This page updated:  2/11/2021

Fact & Opinion

Emotional Words & Weak  Arguments




We have learned that opinions can be based on feelings, thoughts or beliefs, and they don't need to be debated.  But a claim (or counterclaim) is an opinion stated, based on some fact, that wants debate!  


Claims must be supported by evidence to persuade an audience. There are different types of evidence, and strong evidence leads to strong claims.

Emotional Words

Print out the first printable before you go on. 


Let's now look at how emotional words and weak arguments (called logical fallacies) can derail a claim.  Emotional words and weak arguments are two ways people try to win arguments without actually "doing real work!"  Pause me and learn more about emotional words. 



















Logical Arguments Persuade A Reader

 What do we mean by "argument?"  An argument or debate is not the same as getting angry and yelling at someone.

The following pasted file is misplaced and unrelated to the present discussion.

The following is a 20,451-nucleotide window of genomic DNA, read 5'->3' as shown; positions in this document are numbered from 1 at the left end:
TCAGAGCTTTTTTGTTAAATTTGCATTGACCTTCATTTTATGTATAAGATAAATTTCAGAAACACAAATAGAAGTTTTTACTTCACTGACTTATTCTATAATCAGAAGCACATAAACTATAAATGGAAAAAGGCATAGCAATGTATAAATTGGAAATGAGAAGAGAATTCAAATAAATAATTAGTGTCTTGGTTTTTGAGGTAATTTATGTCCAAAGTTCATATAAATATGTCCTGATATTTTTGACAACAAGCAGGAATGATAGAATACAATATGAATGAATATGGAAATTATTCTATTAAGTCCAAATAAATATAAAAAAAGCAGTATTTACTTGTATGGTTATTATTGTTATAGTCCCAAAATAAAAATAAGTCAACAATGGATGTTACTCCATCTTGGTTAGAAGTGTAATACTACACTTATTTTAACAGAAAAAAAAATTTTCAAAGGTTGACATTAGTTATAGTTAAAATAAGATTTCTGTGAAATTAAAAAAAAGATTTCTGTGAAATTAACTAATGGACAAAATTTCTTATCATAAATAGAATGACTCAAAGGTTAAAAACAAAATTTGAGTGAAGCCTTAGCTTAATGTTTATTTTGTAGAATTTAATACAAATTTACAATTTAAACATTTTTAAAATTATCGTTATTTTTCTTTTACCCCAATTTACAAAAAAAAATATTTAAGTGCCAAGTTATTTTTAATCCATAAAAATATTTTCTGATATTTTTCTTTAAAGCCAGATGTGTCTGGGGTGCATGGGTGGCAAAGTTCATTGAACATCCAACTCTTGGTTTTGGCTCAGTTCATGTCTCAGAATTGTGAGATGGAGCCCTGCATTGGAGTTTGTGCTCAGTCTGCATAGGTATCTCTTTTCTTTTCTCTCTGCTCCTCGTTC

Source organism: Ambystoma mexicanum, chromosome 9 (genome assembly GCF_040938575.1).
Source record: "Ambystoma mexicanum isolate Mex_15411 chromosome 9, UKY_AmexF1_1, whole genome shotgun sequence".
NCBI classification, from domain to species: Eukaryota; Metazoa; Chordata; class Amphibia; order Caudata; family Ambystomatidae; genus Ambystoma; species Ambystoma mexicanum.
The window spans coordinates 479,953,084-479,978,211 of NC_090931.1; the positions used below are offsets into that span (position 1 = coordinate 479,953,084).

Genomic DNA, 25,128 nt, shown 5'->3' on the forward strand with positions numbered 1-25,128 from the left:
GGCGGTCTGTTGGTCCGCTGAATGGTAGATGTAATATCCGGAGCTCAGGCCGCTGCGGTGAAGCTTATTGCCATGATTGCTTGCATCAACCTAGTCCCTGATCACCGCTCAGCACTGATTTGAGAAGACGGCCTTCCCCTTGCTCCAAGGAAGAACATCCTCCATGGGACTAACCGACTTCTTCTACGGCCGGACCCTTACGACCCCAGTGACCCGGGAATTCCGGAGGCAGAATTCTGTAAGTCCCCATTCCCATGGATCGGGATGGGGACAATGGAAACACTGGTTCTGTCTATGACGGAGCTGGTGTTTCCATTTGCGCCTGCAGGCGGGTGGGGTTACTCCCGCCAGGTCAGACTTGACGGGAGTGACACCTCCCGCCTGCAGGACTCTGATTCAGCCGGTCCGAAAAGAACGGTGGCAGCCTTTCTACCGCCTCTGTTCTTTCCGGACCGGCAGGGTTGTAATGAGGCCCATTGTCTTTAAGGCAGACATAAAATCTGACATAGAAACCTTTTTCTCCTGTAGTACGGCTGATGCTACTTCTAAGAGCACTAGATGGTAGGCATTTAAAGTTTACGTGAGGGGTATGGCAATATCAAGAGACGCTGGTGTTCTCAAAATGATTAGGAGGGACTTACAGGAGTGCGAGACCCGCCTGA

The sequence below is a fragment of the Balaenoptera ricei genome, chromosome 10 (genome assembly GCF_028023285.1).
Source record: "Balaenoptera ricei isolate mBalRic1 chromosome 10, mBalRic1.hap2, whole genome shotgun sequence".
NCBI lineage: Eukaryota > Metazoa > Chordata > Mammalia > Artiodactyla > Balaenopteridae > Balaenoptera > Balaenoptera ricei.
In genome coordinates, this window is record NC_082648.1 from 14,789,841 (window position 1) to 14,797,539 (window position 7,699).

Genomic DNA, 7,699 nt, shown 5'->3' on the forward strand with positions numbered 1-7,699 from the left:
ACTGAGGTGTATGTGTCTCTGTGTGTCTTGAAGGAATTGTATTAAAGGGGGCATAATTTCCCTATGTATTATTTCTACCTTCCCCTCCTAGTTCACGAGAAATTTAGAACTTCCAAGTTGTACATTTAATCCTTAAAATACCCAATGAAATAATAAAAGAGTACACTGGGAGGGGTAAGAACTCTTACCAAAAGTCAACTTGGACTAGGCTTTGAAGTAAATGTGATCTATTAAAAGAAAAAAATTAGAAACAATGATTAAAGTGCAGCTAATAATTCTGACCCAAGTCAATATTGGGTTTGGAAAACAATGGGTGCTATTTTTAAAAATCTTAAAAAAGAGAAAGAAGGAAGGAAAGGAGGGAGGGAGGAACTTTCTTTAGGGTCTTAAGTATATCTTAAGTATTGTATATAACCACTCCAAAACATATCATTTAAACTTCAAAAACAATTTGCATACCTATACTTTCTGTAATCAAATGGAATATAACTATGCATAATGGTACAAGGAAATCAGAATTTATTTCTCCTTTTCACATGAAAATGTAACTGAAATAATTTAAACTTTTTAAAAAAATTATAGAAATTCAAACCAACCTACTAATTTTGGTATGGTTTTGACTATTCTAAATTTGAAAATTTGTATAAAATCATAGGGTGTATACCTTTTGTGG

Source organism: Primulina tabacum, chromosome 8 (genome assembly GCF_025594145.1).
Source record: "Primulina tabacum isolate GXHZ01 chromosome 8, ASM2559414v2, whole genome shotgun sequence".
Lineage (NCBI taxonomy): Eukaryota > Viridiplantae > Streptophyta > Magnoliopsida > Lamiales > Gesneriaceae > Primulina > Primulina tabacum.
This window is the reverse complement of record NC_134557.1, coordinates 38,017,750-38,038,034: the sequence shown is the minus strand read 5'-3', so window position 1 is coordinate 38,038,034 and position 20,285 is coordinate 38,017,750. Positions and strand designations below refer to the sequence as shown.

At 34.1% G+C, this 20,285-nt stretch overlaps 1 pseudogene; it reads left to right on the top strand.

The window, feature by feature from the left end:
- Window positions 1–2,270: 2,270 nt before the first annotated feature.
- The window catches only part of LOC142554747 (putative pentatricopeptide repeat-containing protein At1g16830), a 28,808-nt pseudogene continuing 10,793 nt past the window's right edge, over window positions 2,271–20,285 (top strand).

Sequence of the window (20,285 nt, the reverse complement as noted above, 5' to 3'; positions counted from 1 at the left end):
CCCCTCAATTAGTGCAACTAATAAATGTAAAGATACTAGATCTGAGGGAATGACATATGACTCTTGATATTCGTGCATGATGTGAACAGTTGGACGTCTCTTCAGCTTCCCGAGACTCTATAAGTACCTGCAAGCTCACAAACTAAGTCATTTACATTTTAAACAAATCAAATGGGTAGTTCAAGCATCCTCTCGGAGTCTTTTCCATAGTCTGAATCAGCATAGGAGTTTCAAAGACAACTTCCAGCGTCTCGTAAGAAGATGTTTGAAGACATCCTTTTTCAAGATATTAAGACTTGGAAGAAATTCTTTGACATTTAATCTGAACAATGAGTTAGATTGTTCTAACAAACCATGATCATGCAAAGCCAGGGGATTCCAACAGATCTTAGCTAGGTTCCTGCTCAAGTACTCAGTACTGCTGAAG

An argument (or debate) is a set of statements that include a claim and strong evidence.  In addition, effective arguments are logical, and convince or persuade successfully.  



Weak arguments & Logical Fallacies


Weak arguments often use logical fallacies to get their point across.   These are emotional statements that appeal to pity, our sense of fairness, or our sense of wanting to belong to a group.  TV commercials and political speeches often have excellent examples of logical fallacies in them.

It might take some time and thought, but if you know the signs, you can see through these misleading statements and get to the truth of the matter.   


Watch the videos below to see logical fallacies at work!




  1. Make a copy of the 2nd printable documents.  This contains a summary of what is in the 2nd video.

  2. Use the printables to help you complete the next assignment called Practice:  Agree With Me...Or Don't!

  3. Be sure you review the the definitions of each term in the printable.  Make sure the definitions make sense to you.

  4. Be ready to discuss this in class.